Sekiro: Shadows Die Twice

Sekiro: Shadows Die Twice is Like Dark Souls on Speed

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You probably won’t be surprised to hear that FromSoftware’s latest title, Sekiro: Shadows Die Twice is bloody hard. As someone who’s become slightly enamoured with Soulsborne titles over the last few years, when we went hands-on with the latest samurai slaughterfest late last night and we were most certainly challenged to our core. Deep down to our core! And let me tell you something, we definitely died more than twice! In fact, we lost count after probably 30 deaths or so. 30 very satisfying and frustrating deaths!

Sekiro: Shadows Die Twice is effectively Dark Souls on speed. The combat feels eerily similar to what we’ve become used to over the years, but this time thanks to your incredible mobility it also feels like a completely new experience. If Bloodborne was turning the Dark Souls dial up to 10, then Sekiro is turning the Bloodborne dial up to 20!

In Sekiro you take control of a mysterious character, Wolf – incidentally, Sekiro effectively translates in kanji to one-armed wolf… which is basically what you are – who sets off on a journey to rescue the Divine Heir from Lord Genichiro Ashina. While traditional Souls-like titles from FromSoftware let the player discover the story on their own, Sekiro is more traditional in the sense that it actually has a story that you can follow, fresh with cutscenes, actual characters and a protagonist that isn’t just an empty vessel. Wolf – we’re not even sure that’s his name, but that’s’ what everyone refers to him as – is a character. He’s a shinobi. He’s an ultimate badass with a history.

While Sekiro is not exactly a Dark Souls or Bloodborne follow-up in a lot of respects, there are remnants and tweaks to the formula, ones that make Sekiro feel familiar yet completely fresh. For instance, bonfires are gone, replaced by Sculptor Idols, which serve the same purpose; there are no longer Souls to collect from enemies, but you do collect experience points to level up instead; and in terms of punishment, if you die, your progress to the next level is halved (as is your Sen, the game’s currency). If anything, Sekiro is probably more unforgiving than anything FromSoftware have done before.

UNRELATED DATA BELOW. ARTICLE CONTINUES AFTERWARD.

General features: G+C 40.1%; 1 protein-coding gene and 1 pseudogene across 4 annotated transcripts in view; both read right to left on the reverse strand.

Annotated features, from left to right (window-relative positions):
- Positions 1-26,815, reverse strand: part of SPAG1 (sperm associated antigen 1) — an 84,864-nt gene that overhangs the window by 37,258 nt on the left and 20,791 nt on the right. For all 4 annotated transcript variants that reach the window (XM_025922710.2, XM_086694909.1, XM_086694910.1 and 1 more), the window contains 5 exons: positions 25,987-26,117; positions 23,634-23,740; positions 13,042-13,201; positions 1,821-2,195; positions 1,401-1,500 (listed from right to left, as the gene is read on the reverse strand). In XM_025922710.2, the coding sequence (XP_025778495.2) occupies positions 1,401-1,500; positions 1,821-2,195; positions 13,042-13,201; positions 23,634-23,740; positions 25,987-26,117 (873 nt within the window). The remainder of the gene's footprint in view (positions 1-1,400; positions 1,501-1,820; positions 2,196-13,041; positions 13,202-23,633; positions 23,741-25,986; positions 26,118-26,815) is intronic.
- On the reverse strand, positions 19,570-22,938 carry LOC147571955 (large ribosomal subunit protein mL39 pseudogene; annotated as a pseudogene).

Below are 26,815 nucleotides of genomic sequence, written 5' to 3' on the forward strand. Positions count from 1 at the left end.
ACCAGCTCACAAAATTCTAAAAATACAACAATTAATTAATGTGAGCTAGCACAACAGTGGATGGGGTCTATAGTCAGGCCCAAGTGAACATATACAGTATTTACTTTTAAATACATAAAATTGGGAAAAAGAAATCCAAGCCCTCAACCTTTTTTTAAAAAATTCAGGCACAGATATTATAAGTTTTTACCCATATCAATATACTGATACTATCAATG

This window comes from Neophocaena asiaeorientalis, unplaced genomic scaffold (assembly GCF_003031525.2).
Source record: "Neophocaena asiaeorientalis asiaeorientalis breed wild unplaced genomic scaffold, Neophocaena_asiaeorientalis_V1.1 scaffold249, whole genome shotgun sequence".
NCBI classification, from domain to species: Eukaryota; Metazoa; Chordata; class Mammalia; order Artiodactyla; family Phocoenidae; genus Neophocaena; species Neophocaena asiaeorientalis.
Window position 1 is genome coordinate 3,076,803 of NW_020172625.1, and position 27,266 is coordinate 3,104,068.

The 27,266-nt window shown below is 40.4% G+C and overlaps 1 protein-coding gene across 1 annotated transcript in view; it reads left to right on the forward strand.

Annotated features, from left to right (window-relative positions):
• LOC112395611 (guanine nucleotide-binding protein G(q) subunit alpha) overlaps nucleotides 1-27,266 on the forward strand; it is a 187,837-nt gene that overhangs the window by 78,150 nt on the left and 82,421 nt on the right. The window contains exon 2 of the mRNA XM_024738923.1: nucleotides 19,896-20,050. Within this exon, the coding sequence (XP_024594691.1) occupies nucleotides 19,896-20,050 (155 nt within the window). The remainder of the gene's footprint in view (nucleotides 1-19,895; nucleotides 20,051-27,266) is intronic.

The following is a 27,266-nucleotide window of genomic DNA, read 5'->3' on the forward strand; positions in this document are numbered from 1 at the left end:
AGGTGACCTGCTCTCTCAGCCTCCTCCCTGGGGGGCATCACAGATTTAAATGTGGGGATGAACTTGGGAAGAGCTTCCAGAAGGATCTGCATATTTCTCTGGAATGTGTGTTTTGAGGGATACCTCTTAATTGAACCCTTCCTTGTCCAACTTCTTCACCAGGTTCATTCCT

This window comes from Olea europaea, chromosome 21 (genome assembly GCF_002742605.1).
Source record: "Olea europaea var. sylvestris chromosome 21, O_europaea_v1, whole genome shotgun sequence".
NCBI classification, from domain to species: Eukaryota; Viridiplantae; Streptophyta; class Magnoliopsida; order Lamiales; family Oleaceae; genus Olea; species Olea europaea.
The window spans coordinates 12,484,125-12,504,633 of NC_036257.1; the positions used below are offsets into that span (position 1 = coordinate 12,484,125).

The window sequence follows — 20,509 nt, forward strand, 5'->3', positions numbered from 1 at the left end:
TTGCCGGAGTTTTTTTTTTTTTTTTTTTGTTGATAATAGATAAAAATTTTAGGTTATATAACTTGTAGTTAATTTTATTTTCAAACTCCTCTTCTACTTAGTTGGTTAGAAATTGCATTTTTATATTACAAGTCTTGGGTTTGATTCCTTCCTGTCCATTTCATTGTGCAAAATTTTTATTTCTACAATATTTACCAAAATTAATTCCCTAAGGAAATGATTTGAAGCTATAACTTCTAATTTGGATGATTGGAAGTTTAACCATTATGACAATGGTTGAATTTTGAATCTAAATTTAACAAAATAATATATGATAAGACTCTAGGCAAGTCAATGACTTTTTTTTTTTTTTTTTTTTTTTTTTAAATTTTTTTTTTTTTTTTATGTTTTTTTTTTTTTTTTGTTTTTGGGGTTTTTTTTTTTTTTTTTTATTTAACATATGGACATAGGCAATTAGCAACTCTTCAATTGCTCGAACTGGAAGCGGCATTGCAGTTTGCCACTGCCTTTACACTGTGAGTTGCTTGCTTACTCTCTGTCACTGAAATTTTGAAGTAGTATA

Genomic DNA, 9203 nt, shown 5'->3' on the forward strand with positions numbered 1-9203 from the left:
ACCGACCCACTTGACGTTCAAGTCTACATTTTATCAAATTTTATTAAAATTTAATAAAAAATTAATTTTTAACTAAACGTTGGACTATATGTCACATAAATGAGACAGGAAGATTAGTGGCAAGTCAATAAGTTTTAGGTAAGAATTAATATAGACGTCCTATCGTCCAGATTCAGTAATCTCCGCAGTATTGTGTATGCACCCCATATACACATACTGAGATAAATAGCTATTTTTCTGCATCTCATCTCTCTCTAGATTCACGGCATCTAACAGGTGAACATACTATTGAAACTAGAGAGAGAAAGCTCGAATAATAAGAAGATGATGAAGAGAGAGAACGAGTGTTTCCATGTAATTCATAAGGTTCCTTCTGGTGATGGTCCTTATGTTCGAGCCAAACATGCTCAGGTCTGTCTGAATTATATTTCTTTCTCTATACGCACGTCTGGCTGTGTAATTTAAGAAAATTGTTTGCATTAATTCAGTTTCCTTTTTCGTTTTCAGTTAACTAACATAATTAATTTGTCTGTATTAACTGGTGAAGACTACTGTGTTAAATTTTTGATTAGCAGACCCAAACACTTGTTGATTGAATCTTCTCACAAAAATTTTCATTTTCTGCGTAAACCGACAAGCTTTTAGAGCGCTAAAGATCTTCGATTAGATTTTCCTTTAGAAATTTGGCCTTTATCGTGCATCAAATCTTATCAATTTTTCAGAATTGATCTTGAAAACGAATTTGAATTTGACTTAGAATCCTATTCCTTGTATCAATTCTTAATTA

While Dark Souls tended to focus on blocking and Bloodborne was all about dodging, Sekiro is all about that parry. Gone is the traditional stamina meter, replaced by a posture system, which works in the same way to the stamina system in a lot of respects though. In order to break an enemy’s guard and deal the most damage, you’re going to want to fill their posture meter - most easily done using the parry system - and then perform a “deathblow,” a brutal execution move that will finish your foe… well, unless your foe is a big ass boss, then it’ll take more deathblows to take them down. The posture system, combined with the new mobility system that sees Wolf able to nip around like a 3am raver after a night on copious amounts of amphetamines, really work hand-in-hand with one another to make you feel like the ultimate samurai warrior.

The reliance on the whole block and parry system does mean that fights can be a tad more tactical, like something out of a samurai movie. They can often descend into meticulous chess battles, especially against some of the game’s many bosses and mid-bosses – heck, the resurrection mechanic (you can die once and resurrect per every visit to a Sculptor’s Idol (AKA bonfire). On the flipside though, encounters can be quick and deadly too. It’s a game of extremes. One minute you’re stealthing through bushes and taking down foes with ease and the next minute you’re trying to parry the relentless sword skills of a general who is hell bent on putting an end to your life. I think that’s what makes Sekiro so satisfying to play.

Sure, we might have only spent a short few hours with FromSoftware’s latest samurai simulator, but that was just enough to whet our appetite and get us psyched for the game’s release later this month. Soulsborne fans look to be in for a treat, and because we’re thoroughly wonderful chaps as well, we only went and captured 10-minutes (well, 20, we’ll be putting out another video tomorrow) of footage for you. Aren’t we bloody nice?

Sekiro: Shadows Die Twice is scheduled for a March 22nd release on Xbox, PlayStation and PC.


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Game Info


US March 22, 2019

HDD Space Required : 12.58 GB
Price: $59.99USD
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